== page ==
4) Ball security is often the difference between winning and losing, but it's a must on the road. In Game 2, the Lakers turned over the ball a whopping 20 times, with Kobe Bryant and Pau Gasol accounting for a baker's dozen by themselves. Even worse, the Jazz converted those mistakes into 23 points. Surviving those numbers is a tall order at home, much less on the road where the Jazz will undoubtedly play with more confidence. Turnovers will also rile up a crowd the Lakers are looking to silence as much as possible.
In general, mistakes of any kind become magnified on the road, but turnovers can be especially deadly. Passes need to be crisp and decisive. The ball can't be over-dribbled, particularly with multiple defenders around. The Jazz are good enough at inducing gaffes. They don't need the extra benefit of purple and gold carelessness. Treat the rock like a mother bird treats her eggs.Noah Graham/NBAE via Getty Images
AK-47's new 'do is less intimidating
than the old "Ivan Drago" look. Will
his game follow suit after injury?
5) After a long bout with a strained left calf, a de-spiked Andrei Kirilenko will be active for game 3, which theoretically provides the Jazz with a new defensive edge. Aside from his ability to terrorize out of nowhere from the weakside --picture a more refined and experienced Serge Ibaka-- he's probably the Jazz's best defender checking a guy straight up. In theory, this provides Utah with a solid option for slowing Kobe, and maybe even bigger guys like Pau or Lamar Odom. In reality, I need to see it before I believe it, and I definitely hope the Lakers go out of their way to provide proof one way or the other.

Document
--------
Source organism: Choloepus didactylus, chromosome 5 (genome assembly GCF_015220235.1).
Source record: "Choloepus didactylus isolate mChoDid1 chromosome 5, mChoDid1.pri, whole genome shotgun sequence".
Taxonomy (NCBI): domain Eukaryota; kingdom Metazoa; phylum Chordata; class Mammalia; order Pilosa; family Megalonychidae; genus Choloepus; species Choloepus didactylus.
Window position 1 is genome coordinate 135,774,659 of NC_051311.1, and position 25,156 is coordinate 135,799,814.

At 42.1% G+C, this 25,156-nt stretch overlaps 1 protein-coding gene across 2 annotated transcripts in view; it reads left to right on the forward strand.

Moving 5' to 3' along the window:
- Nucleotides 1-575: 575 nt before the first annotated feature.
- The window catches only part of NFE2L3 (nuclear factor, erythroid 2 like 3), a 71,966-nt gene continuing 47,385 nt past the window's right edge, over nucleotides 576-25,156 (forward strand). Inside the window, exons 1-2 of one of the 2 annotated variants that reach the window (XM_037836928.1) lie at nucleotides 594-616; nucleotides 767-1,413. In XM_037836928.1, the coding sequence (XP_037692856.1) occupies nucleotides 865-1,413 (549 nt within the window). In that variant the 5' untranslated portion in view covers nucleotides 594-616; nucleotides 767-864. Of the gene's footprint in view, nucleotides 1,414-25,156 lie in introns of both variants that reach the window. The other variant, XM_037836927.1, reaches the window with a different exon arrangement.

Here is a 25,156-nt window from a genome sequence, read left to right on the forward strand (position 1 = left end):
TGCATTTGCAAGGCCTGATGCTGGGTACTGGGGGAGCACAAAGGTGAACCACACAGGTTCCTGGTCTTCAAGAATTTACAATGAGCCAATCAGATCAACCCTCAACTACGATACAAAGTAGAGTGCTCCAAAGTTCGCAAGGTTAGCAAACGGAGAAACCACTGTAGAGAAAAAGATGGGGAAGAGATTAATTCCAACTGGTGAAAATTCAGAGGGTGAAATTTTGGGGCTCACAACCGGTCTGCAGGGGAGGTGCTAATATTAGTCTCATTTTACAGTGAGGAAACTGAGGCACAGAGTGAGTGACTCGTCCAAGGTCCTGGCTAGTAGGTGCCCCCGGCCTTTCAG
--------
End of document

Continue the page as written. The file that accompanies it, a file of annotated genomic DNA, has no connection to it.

Kirilenko has played two games since March 12. I don't care if this week's practices were exceptionally beneficial, they won't come close to simulating the speed, atmosphere and emotions of a real playoff game. Ditto whoever played scout team "Kobe." Believe me, that dude ain't the real deal. Any player marked by AK-47 needs to put the Russian to the test. He may be nowhere close to 100 percent physically. I'm expecting the layoff to yield exploitable rust. He may even be a little tentative. The Lakers need to learn for sure one way or the other.
When Kobe played a January game against Dallas while fighting back spasms, the Mavericks made absolutely no effort to test his mobility. This was a shockingly inexplicable tactical error, one I hope isn't repeated by the Lakers.
Along these same lines, while I think Kirilenko's return is probably a net plus for Utah, it wouldn't surprise me if there were several possessions with him and his teammates on completely different pages. Continuity breeds timing and a lack of continuity, as Laker fans have witnessed all season, often results in teammates bumping heads. Hopefully, miscommunications will surface, then get pounced on.
On the other side of the coin, Kevin Arnovitz of True Hoop fame has five items of advice for the Jazz.